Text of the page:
Wander the Streets and Arts of Saint Paul de Vence

Wander the Streets and Arts of Saint Paul de Vence

The streets of Saint Paul de Vence are an invitation to the south of France.

Saint Paul de Vence is a small village nestled on a hilltop in the area of the Alpes Maritimes.

It has a charming fortified village, numerous art galleries and artist’s ateliers that populate the narrow cobblestone streets.

Just perfect to wander.

Le Cafe de la Place is on your right, as you enter the old village. It has been there forever.


sisters in village square
Place du Cafe, Saint Paul de Vence. Photo Urban Pax


“La place” is a square where locals play the game of petanque daily.

The French in the south take this game extremely seriously as it’s also a social “Rendez-Vous” to catch up and spend an afternoon together.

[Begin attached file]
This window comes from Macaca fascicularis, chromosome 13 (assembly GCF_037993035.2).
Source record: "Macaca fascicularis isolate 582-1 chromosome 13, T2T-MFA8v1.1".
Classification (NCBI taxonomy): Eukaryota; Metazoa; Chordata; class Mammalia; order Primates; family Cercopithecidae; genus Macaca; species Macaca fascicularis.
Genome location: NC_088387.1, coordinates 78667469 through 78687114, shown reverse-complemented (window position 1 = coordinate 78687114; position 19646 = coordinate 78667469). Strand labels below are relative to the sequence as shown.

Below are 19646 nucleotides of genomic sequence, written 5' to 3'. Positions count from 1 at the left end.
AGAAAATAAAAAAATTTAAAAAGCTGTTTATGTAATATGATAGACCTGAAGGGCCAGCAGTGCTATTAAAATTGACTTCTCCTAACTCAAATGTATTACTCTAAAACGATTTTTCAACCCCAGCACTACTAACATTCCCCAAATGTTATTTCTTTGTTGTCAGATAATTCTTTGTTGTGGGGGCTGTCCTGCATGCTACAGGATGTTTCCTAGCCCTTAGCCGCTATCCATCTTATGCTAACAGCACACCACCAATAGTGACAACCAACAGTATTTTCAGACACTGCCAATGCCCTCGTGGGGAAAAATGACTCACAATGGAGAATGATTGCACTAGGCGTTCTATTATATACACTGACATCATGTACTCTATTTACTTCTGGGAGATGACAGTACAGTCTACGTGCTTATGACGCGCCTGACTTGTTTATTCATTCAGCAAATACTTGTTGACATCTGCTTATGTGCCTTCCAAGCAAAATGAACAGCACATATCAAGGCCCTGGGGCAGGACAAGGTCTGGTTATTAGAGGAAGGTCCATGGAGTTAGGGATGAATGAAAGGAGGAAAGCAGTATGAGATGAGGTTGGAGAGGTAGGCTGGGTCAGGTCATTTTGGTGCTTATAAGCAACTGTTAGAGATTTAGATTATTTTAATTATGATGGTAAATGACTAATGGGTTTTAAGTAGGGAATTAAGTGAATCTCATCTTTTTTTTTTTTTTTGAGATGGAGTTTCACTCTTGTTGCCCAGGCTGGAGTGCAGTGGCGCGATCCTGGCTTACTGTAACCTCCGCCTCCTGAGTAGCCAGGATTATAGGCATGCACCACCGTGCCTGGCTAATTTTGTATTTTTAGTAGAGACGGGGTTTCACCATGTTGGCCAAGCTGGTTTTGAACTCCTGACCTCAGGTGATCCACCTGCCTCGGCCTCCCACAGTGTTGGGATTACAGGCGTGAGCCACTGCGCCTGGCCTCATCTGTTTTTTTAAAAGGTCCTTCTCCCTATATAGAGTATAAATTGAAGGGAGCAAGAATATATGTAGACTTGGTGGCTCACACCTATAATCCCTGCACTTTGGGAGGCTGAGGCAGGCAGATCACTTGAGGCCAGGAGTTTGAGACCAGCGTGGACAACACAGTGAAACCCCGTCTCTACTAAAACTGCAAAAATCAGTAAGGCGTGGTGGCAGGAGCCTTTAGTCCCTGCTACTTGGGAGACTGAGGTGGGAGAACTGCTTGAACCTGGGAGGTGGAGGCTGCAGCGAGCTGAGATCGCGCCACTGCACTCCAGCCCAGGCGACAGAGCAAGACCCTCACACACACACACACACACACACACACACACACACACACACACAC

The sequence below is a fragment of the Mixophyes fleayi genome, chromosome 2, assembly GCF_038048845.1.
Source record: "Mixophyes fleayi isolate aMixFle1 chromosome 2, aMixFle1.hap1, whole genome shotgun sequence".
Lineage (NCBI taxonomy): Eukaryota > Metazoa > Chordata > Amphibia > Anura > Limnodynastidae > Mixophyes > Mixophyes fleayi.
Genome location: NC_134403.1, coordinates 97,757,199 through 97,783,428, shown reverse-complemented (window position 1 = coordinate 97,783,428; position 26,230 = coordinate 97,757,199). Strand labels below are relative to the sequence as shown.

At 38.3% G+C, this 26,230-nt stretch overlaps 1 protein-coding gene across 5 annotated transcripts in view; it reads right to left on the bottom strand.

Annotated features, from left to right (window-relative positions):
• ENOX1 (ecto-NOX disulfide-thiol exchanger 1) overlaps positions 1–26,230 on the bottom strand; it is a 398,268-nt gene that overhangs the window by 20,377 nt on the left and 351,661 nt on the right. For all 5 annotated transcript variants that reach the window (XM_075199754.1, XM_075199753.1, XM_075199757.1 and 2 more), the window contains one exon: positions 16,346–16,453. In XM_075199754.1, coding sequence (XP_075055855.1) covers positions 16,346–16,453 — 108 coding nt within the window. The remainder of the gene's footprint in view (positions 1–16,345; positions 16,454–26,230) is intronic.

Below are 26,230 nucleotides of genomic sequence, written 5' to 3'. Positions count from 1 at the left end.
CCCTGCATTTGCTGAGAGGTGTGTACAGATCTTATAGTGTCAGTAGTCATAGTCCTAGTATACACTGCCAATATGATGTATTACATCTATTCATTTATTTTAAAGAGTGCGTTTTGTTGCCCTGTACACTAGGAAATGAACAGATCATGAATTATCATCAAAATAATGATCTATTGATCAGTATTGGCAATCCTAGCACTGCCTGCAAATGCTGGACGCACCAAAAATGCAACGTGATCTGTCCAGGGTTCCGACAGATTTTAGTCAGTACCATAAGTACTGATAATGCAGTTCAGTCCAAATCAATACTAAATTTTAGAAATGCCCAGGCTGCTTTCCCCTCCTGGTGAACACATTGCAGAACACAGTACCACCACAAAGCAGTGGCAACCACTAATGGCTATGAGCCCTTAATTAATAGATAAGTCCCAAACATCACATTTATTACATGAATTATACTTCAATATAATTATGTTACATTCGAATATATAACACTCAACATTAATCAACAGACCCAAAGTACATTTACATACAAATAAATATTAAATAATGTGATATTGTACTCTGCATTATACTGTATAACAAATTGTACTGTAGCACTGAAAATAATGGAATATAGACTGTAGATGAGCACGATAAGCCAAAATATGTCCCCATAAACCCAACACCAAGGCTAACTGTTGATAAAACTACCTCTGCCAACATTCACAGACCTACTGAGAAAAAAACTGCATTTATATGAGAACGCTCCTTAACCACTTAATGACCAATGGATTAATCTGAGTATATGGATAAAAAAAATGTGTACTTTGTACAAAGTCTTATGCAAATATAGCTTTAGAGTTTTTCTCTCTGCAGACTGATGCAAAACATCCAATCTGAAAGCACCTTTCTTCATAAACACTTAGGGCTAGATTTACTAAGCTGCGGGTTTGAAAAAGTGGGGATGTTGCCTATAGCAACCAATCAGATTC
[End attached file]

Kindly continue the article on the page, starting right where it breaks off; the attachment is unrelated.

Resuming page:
Across the way, the chic hotel and restaurant  La Colombe d’Or is a chic and special place to spend some time in.

Many famous artists have left their work on display for customers to admire.

Enjoy a very unique meal if your budget allows it! And if not, just wander in to take a look.

hotel colombe dor saint paul de vence
La Colombe d’Or. Photo Urban Pax



The village itself has had its share of memorable guests and residents.

Famous writers like Sartre and James Baldwin, musicians, actors, sculptors and other well-known people like the painter Marc Chagall.


courtyard with black sculpture saint paul de vence
Courtyard Saint Paul de Vence. Photo Urban Pax

You are 1 minute from the official “door” leading into the 16th-century fortified ramparts.  Let the winding cobblestone paths take you back on a medieval journey as you wander the streets of Saint Paul de Vence.


stone archway medieval
Entrance Medieval Village Saint Paul de Vence. Photo Urban Pax


After you pass the archway, the path to the right leads to a breathtaking view of the countryside filled with olive trees and native plants.

saint paul de vence view of hill sculpture
View Saint Paul de Vence. Photo Urban Pax